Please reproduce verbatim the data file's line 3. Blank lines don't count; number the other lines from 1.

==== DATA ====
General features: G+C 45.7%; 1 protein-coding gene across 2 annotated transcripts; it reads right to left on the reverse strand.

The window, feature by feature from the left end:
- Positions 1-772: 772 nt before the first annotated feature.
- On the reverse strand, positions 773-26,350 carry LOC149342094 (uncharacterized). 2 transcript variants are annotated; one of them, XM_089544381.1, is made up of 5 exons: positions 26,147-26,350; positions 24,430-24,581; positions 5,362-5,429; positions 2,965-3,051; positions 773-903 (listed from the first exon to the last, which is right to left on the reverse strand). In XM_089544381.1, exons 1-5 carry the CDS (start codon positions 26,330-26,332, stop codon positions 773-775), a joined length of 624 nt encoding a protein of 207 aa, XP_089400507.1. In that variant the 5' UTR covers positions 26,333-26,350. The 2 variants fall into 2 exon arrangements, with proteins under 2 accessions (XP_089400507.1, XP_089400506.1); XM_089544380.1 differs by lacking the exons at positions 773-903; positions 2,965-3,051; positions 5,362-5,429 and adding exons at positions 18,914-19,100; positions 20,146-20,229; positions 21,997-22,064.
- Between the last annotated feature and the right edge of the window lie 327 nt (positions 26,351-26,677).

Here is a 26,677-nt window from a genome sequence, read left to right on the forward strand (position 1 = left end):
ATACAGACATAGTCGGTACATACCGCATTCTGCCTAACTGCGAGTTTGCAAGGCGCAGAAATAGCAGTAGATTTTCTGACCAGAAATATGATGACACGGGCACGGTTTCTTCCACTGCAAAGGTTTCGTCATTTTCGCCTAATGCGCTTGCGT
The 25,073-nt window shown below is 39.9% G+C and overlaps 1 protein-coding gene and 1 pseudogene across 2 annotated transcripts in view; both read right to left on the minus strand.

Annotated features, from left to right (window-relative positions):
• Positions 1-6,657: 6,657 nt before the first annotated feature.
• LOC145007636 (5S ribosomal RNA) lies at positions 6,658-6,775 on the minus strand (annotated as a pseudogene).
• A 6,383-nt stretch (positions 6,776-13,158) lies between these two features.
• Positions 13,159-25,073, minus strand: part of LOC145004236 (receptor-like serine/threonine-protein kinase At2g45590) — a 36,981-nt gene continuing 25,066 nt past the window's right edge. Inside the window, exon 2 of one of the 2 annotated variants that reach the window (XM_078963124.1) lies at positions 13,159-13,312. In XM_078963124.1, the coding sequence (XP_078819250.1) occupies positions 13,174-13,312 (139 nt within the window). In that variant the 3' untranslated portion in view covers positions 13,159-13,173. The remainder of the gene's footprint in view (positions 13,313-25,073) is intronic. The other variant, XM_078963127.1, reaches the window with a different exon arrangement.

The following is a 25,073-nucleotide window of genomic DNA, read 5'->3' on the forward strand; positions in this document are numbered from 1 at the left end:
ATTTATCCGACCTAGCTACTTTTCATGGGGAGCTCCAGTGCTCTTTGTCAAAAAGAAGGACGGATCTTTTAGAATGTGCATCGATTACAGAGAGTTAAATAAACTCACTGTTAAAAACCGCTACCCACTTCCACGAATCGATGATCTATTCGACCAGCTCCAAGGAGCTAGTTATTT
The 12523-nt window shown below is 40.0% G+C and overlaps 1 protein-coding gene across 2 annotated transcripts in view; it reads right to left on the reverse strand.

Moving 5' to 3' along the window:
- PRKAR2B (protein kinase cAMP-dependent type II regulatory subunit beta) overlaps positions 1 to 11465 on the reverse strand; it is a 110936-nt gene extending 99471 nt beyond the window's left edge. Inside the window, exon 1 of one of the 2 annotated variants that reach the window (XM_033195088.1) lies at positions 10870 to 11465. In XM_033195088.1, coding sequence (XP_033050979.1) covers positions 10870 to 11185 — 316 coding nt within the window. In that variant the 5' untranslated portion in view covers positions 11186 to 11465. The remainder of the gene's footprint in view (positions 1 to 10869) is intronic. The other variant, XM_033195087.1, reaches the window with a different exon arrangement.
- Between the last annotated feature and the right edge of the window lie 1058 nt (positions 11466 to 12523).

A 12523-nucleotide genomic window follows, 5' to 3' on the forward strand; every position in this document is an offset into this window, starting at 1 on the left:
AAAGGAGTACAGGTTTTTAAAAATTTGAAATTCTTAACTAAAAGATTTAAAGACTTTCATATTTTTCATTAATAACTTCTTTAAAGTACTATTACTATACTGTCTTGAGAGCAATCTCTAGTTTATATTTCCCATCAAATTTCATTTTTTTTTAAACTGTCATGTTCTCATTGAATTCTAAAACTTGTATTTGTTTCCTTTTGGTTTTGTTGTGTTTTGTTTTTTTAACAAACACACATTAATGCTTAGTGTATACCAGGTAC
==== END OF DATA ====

- Positions 1-772: 772 nt before the first annotated feature.